Berkeley City Council renewed approximately $199,296 in funding for annual YMCA fitness memberships for city employees at its meeting Tuesday night.
The city has offered memberships to employees at the Downtown Berkeley YMCA since 1989, and according to the agenda item, the city labor contract is required to cover 75 percent of the membership fees while city employees pay 25 percent of the total membership amount.
According to YMCA Membership Services Director Albert Chan, though the number of memberships has dropped from 357 to 346 in the last fiscal year, the city will now pay $48 per membership, up $1.50 from last year due to hikes in fees at the YMCA.
“We are contractually obligated to provide the benefit,” said city spokesperson Mary Kay Clunies-Ross. “It’s already built into the budget that was adopted a couple weeks ago, so it’s not new funding.”
At its June 26 meeting, the council unanimously voted to adopt the biennial city budget update to close an estimated $1.8 million deficit for the upcoming year, allowing fiscal year 2013 to begin with a balanced budget.
According to the city budget update report, the budget gap will be closed through loan adjustments and cost reductions, some of which might lead to eliminating approximately 22 full-time equivalent city staff positions.
But according to Councilmember Jesse Arreguin, paying for employees’ memberships is insignificant in comparison to Berkeley’s greater financial issues such as the city’s structural deficit.
“We absolutely need to address the issues of our structural deficit and try to reduce our complaints and liabilities (from employees),” Arreguin said. “But taking away this benefit in itself is not going to solve the problem.”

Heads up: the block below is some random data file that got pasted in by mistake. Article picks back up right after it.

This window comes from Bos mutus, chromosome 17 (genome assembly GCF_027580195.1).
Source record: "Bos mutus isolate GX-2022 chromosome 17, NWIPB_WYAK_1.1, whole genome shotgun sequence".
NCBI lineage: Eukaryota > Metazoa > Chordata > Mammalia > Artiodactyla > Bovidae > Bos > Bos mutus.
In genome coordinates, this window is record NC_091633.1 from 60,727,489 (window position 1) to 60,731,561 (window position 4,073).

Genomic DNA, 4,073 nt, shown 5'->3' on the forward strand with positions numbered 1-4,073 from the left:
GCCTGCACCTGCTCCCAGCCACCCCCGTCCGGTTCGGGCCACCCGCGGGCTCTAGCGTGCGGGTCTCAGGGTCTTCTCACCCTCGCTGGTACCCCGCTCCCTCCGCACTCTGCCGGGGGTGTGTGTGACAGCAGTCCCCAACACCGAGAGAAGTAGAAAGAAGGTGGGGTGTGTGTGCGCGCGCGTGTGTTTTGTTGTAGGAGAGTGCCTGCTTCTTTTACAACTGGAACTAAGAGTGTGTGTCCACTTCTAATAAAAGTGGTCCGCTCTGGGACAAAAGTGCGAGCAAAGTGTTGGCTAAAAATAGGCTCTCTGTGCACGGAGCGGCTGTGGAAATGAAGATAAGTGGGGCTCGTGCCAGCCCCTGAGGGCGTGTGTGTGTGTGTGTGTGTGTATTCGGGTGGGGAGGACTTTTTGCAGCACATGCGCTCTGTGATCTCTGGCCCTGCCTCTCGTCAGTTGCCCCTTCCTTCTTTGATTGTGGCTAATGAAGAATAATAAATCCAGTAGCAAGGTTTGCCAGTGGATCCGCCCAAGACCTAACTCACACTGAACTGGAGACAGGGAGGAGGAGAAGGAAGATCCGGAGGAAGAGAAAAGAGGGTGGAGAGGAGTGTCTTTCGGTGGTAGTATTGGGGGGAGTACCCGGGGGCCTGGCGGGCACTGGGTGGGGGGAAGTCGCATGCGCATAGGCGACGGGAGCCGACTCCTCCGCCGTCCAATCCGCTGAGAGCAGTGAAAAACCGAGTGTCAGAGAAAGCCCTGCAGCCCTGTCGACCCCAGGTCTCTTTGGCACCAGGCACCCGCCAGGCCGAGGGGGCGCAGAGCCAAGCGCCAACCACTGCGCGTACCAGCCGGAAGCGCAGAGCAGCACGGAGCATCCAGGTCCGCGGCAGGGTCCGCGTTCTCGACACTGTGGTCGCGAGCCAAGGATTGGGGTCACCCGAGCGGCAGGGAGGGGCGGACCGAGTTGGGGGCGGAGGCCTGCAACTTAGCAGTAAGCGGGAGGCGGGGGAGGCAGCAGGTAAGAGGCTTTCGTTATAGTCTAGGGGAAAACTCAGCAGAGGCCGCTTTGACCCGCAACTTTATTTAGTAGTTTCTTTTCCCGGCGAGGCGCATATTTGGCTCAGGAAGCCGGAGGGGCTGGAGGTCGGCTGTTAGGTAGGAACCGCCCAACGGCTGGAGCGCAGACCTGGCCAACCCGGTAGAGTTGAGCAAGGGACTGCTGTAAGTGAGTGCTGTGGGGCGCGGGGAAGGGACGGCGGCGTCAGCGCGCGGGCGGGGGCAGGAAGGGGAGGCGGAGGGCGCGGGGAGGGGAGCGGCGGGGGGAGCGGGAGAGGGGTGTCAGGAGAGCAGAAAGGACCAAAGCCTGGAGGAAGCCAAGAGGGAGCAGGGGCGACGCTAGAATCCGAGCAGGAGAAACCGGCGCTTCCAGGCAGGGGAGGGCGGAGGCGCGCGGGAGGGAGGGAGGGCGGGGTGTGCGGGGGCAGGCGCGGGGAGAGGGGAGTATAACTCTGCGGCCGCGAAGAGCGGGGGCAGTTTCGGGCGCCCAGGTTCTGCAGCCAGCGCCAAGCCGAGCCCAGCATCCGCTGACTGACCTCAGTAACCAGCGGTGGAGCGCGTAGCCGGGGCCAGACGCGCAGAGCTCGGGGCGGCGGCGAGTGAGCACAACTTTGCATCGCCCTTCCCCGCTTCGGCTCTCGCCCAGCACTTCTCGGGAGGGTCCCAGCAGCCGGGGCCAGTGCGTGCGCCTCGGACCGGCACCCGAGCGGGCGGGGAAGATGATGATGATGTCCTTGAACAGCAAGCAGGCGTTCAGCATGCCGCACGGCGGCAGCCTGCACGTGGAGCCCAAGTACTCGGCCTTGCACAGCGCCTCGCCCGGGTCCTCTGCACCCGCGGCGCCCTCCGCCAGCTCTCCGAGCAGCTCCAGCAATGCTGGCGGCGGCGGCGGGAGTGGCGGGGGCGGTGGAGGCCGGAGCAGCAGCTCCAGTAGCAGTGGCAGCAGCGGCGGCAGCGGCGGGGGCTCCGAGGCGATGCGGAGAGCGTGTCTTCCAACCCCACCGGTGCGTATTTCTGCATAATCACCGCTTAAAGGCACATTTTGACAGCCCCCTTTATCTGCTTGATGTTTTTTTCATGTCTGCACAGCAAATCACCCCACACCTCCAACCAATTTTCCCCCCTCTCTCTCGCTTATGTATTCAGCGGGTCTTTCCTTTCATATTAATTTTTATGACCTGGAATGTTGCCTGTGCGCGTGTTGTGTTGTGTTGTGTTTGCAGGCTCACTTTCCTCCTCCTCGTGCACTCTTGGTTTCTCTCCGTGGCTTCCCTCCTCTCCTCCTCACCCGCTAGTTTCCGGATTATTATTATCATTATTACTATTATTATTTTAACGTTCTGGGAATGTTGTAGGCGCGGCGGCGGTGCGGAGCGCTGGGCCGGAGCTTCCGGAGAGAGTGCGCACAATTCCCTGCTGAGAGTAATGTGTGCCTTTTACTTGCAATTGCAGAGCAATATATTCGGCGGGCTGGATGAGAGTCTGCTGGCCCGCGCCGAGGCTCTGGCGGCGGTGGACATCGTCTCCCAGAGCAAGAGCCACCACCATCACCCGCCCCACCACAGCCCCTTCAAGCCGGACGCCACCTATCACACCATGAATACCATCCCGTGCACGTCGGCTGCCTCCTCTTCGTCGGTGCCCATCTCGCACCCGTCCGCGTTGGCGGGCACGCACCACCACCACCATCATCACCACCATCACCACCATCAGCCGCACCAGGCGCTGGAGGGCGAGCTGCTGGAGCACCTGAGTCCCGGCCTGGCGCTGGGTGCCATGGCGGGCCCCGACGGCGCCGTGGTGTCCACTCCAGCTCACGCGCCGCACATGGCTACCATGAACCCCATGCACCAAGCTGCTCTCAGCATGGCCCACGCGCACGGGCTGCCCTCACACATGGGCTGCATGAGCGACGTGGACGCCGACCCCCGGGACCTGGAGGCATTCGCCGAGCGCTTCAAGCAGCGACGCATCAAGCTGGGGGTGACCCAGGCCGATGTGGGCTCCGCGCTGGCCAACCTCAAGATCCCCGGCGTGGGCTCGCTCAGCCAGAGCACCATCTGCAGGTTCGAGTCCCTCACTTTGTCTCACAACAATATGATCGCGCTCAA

In general, Berkeley residents themselves are advocates for employee benefits like YMCA memberships.
“Cities are in this very difficult position of having to make these tough choices of programs that are totally necessary,” said Sally Hindman, executive director of Youth Spirit Artworks, a program that recently received cuts to its funding from the city. “I think our energy needs to go to the systemic changes that are needed, and not on attacking decent programs for the middle class.”
However, Councilmember Gordon Wozniak said he does not believe such benefits are necessary under the current budget circumstances for the city.
“I oppose the city subsidizing its employee memberships in the YMCA at this time when the city is cutting back on vital services, reducing staffing as well as reducing funding for community programs,” Wozniak said in an email. “City of Berkeley employees are well paid and can afford to pay for their gym memberships.”
Assistant news editor Anjuli Sastry contributed to this report.
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